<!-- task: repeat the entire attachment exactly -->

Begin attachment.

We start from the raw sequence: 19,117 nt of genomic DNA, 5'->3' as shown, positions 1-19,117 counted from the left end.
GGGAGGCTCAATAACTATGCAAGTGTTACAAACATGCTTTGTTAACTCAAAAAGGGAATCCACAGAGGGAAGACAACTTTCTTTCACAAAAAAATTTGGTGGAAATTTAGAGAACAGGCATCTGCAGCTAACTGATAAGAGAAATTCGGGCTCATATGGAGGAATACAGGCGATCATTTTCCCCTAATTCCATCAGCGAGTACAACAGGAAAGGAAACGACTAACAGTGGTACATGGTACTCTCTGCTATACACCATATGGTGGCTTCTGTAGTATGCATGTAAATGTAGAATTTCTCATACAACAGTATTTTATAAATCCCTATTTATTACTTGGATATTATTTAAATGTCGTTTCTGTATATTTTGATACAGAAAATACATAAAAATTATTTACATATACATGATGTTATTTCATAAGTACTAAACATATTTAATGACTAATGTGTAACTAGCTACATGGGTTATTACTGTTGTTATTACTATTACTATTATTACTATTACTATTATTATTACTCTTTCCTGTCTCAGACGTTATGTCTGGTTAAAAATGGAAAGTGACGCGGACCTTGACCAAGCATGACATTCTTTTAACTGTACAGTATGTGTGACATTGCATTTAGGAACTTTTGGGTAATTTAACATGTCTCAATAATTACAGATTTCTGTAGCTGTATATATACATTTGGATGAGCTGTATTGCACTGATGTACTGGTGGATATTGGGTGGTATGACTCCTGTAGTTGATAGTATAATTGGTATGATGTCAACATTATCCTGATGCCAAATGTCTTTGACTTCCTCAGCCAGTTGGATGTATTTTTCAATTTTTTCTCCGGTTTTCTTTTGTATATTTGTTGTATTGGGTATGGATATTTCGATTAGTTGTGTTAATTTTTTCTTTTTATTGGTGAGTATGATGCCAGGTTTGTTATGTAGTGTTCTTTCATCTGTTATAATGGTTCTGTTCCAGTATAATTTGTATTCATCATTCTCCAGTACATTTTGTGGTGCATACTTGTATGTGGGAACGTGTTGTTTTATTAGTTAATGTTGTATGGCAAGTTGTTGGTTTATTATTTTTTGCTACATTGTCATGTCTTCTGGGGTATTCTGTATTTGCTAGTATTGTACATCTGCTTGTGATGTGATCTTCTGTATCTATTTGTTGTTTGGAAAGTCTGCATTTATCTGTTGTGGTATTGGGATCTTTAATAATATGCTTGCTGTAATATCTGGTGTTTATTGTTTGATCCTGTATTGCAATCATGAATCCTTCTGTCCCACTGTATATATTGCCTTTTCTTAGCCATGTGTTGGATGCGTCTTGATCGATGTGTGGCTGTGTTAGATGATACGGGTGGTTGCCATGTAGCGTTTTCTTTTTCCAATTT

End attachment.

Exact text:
We start from the raw sequence: 19,117 nt of genomic DNA, 5'->3' as shown, positions 1-19,117 counted from the left end.
GGGAGGCTCAATAACTATGCAAGTGTTACAAACATGCTTTGTTAACTCAAAAAGGGAATCCACAGAGGGAAGACAACTTTCTTTCACAAAAAAATTTGGTGGAAATTTAGAGAACAGGCATCTGCAGCTAACTGATAAGAGAAATTCGGGCTCATATGGAGGAATACAGGCGATCATTTTCCCCTAATTCCATCAGCGAGTACAACAGGAAAGGAAACGACTAACAGTGGTACATGGTACTCTCTGCTATACACCATATGGTGGCTTCTGTAGTATGCATGTAAATGTAGAATTTCTCATACAACAGTATTTTATAAATCCCTATTTATTACTTGGATATTATTTAAATGTCGTTTCTGTATATTTTGATACAGAAAATACATAAAAATTATTTACATATACATGATGTTATTTCATAAGTACTAAACATATTTAATGACTAATGTGTAACTAGCTACATGGGTTATTACTGTTGTTATTACTATTACTATTATTACTATTACTATTATTATTACTCTTTCCTGTCTCAGACGTTATGTCTGGTTAAAAATGGAAAGTGACGCGGACCTTGACCAAGCATGACATTCTTTTAACTGTACAGTATGTGTGACATTGCATTTAGGAACTTTTGGGTAATTTAACATGTCTCAATAATTACAGATTTCTGTAGCTGTATATATACATTTGGATGAGCTGTATTGCACTGATGTACTGGTGGATATTGGGTGGTATGACTCCTGTAGTTGATAGTATAATTGGTATGATGTCAACATTATCCTGATGCCAAATGTCTTTGACTTCCTCAGCCAGTTGGATGTATTTTTCAATTTTTTCTCCGGTTTTCTTTTGTATATTTGTTGTATTGGGTATGGATATTTCGATTAGTTGTGTTAATTTTTTCTTTTTATTGGTGAGTATGATGCCAGGTTTGTTATGTAGTGTTCTTTCATCTGTTATAATGGTTCTGTTCCAGTATAATTTGTATTCATCATTCTCCAGTACATTTTGTGGTGCATACTTGTATGTGGGAACGTGTTGTTTTATTAGTTAATGTTGTATGGCAAGTTGTTGGTTTATTATTTTTTGCTACATTGTCATGTCTTCTGGGGTATTCTGTATTTGCTAGTATTGTACATCTGCTTGTGATGTGATCTTCTGTATCTATTTGTTGTTTGGAAAGTCTGCATTTATCTGTTGTGGTATTGGGATCTTTAATAATATGCTTGCTGTAATATCTGGTGTTTATTGTTTGATCCTGTATTGCAATCATGAATCCTTCTGTCCCACTGTATATATTGCCTTTTCTTAGCCATGTGTTGGATGCGTCTTGATCGATGTGTGGCTGTGTTAGATGATACGGGTGGTTGCCATGTAGCGTTTTCTTTTTCCAATTT